It seems that more and more, data is going to be network-based. A graph with related nodes.

Something like http://bl.ocks.org/mbostock/950642 , or pick one from a gallery here: http://christopheviau.com/d3list/gallery.html#visualizationType=network

So how can we let the user focus on what he wants from this network. I can't seem to find any current implementation that cares for other than pretty colours.

There is nothing that focuses on actually understanding the data and being able to edit or remix it, reorder it.

A zoom may be? Some sort of a out-of-the-way menu for filtering? What could aid the user?

3 Answers 3



It's really going to depend on what the data is, what the nodes and edges are representing and what the objective of the visualization is. As with most UX questions, context is king.

I've been working on a graph-based application for some years now, and so my answer's going to be based on my experience with that... so this answer won't fit everywhere. Here's some details about my situation:

  • Very large, very complex graphs (hundreds of thousands of nodes of varying types, with relationships having both type and direction)
  • Different users and use cases requiring different views of different subsets of the graphs for multiple different contexts
  • Graph used for both interrogation (answering specific questions) and exploration (determining questions to ask)

Where those are the case, I've found that you always need to know the following before even starting to work out the interaction:

  • Context - what is the user trying to do - your interaction model will likely be different for interrogation than it will be for exploration. If you need both then you need to at least be aware that the two are likely to be different flows through the same piece of UI.
  • Scope - how much of the graph does the user need to see to be useful. In my work, I've found that the types of nodes and relationships to display can often be limited based on the user and the context they are viewing in. Sometimes the scope will be "as far as the graph goes by continuing along the types of relationships the user is interested in", whilst other times there will only be benefit in showing only the immediate neighbourhood (say, one or two hops) from the point (or points) they started from. For exploration, I've found that the scope needs to be larger than for interrogation.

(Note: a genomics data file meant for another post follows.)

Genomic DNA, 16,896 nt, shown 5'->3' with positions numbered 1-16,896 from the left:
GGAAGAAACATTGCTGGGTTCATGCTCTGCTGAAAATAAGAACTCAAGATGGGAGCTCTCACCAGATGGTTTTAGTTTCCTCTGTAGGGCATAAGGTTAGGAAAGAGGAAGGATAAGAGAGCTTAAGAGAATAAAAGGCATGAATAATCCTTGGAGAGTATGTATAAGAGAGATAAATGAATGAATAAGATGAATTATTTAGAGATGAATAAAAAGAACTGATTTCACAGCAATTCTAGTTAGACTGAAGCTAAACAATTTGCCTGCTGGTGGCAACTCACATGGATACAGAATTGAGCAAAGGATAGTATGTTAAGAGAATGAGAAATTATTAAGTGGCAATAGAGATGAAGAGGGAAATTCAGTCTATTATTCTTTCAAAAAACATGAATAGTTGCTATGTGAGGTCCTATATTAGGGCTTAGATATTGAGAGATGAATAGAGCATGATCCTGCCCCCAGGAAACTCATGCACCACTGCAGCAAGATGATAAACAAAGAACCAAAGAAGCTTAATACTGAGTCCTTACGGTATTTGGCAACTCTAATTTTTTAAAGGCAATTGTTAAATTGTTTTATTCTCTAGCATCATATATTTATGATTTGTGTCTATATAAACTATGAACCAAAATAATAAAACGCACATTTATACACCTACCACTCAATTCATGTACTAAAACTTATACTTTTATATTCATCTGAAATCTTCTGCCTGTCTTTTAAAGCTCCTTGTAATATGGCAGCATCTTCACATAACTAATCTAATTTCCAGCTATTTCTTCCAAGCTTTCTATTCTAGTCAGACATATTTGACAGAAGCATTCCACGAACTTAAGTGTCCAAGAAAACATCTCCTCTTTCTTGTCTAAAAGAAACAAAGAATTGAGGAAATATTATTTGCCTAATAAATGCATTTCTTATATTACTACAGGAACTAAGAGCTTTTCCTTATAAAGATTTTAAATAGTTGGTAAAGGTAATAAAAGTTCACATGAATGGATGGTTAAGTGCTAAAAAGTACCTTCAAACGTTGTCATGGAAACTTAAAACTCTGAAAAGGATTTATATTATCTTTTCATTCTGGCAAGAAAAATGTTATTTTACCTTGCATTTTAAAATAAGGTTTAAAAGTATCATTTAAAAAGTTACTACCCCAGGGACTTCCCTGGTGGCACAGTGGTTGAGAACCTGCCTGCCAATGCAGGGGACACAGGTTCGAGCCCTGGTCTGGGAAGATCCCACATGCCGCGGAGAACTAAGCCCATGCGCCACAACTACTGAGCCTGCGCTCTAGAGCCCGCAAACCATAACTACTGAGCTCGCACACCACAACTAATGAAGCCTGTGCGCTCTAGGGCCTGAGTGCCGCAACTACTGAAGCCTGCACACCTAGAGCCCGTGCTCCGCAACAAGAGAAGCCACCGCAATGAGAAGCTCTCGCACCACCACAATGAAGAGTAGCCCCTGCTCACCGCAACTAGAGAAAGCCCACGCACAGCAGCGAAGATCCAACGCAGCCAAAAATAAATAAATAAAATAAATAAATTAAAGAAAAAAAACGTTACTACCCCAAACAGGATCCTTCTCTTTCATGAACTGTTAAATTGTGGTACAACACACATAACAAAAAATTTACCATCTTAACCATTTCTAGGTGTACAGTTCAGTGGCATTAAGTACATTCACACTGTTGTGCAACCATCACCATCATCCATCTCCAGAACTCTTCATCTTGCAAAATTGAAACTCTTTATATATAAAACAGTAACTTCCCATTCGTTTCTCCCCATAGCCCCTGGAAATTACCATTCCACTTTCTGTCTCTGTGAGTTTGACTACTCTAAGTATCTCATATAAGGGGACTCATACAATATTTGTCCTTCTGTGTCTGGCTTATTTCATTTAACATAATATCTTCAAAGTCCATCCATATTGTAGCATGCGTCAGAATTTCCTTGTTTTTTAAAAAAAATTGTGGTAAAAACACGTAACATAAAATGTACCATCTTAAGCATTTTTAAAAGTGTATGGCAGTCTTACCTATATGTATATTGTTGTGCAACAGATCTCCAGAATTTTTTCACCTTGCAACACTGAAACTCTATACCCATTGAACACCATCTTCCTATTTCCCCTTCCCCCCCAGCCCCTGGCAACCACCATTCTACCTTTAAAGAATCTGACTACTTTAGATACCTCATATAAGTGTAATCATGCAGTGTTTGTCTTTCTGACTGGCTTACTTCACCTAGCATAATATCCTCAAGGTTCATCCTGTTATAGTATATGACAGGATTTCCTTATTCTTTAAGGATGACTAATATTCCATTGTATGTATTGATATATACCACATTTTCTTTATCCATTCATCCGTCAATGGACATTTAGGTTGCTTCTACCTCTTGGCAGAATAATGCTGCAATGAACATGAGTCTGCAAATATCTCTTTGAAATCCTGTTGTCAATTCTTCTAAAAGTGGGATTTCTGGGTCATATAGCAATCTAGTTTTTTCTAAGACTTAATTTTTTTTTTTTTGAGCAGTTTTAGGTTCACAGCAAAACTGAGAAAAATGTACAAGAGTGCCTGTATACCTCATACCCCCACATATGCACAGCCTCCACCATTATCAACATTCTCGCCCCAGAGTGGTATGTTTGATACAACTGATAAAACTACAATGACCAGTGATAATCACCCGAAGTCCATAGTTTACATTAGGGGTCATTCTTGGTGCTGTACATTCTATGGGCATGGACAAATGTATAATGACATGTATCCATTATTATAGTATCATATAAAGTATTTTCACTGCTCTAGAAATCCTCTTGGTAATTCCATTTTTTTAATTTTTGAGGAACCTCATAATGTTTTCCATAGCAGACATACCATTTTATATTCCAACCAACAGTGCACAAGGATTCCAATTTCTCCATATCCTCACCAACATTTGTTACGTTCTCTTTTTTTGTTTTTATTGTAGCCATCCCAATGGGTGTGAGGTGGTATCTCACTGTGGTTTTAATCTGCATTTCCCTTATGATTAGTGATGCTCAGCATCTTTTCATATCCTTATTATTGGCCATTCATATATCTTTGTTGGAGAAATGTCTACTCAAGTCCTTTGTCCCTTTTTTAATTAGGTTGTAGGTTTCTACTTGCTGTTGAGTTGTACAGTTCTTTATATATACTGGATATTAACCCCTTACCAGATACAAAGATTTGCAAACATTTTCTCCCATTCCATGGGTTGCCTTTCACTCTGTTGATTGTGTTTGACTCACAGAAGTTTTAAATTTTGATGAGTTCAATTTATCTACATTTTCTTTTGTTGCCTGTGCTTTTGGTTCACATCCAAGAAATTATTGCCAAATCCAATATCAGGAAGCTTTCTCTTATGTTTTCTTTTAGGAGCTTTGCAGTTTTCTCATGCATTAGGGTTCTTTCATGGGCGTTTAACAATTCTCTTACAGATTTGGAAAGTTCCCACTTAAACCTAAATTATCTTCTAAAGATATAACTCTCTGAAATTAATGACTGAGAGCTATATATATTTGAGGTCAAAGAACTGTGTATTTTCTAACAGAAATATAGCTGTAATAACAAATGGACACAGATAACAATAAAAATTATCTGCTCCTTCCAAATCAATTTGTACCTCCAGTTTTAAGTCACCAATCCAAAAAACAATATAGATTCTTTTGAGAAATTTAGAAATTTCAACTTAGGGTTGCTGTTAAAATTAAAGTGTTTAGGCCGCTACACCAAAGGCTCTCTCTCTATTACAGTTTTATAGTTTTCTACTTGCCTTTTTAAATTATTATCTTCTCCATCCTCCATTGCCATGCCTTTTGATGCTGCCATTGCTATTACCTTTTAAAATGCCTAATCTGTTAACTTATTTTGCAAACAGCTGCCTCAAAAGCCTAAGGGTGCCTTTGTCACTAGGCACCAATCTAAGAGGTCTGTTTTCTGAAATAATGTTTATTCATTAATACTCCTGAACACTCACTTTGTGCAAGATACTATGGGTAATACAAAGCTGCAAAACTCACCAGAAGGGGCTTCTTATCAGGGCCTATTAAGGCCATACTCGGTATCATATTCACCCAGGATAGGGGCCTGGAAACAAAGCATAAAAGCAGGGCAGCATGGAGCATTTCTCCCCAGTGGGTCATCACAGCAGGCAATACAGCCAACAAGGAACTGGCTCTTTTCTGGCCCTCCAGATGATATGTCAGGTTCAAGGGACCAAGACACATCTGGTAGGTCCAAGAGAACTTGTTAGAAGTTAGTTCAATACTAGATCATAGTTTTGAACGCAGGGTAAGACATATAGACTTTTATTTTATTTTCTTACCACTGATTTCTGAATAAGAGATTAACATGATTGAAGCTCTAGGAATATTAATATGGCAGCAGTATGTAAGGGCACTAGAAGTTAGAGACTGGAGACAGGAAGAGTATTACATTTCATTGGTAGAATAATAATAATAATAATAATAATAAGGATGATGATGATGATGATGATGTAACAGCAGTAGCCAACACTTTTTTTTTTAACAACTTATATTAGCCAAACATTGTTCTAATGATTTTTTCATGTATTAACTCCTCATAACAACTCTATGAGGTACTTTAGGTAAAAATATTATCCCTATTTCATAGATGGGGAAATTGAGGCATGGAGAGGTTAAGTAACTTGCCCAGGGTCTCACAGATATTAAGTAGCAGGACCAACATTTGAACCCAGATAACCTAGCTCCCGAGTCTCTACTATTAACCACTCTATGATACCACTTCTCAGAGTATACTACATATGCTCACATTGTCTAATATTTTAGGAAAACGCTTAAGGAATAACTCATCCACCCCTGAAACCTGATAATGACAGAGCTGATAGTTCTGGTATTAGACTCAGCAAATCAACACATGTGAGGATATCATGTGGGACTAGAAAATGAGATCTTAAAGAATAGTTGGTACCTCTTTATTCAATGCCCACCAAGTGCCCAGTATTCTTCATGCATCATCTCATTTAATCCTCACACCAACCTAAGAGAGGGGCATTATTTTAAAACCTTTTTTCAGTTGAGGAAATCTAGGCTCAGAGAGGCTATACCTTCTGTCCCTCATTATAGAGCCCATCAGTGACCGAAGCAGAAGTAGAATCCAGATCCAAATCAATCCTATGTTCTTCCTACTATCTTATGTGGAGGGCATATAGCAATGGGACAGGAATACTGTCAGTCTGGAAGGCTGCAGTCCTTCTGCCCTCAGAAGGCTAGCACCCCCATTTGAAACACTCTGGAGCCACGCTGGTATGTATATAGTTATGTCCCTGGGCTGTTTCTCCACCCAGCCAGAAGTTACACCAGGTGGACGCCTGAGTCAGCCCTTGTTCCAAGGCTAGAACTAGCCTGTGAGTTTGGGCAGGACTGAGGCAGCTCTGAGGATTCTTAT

• Minimum useful data for the context - how much data can you leave out in the initial view and still be useful - this usually provides a good start point without overwhelming the user, especially if they're then able to selectively reveal more of the graph.

What to show

Start off by showing the nodes and relationships that are within scope and within context for the task the user is trying to achieve, and also within the minimum useful data... then afford access to show more.

How to show it / interact with it

When you've got those questions answered and know what you need to show, you can then start to think about how to let the user browse and manipulate that display - dragging and dropping of nodes is pretty much expected now... and for a lot of situations you'll also need to afford the means to edit, which is also more complex than it could be.

Typically, your users will need to be able to interact with three types of things within a displayed graph (nodes, relationships, canvas), so it's worth thinking about each separately to break things down a bit.

Breaking down the interactions


You'll usually need to be able to interact with individual nodes to view, edit or delete them (at least), and potentially create new related nodes (which means creating a new relationship, too) or duplicating a node (with or without its relationships).


you need to be able to interact with these too - add a relationship from one node to new node (which means creating a new node too), add relationships between existing nodes, edit properties of a given relationship, change the nodes a relationship is between, delete a relationship (type, direction, other properties)

Graph "Canvas"

If the user wants to add nodes to the graph which are not yet related to anything in the graph, they'll need some means to do so. I usually do this either by affordances outside the graph or with a context menu on the canvas the graph is displayed on. (not referring to HTML5 canvas - just the concept of a canvas for the visualization.)

After breaking things down from one complex thing (a graph) to several simple ones (nodes, relationships, canvas) it's a much simpler thing to work out an interaction model for each thing... which you can then prioritize and design your UI around.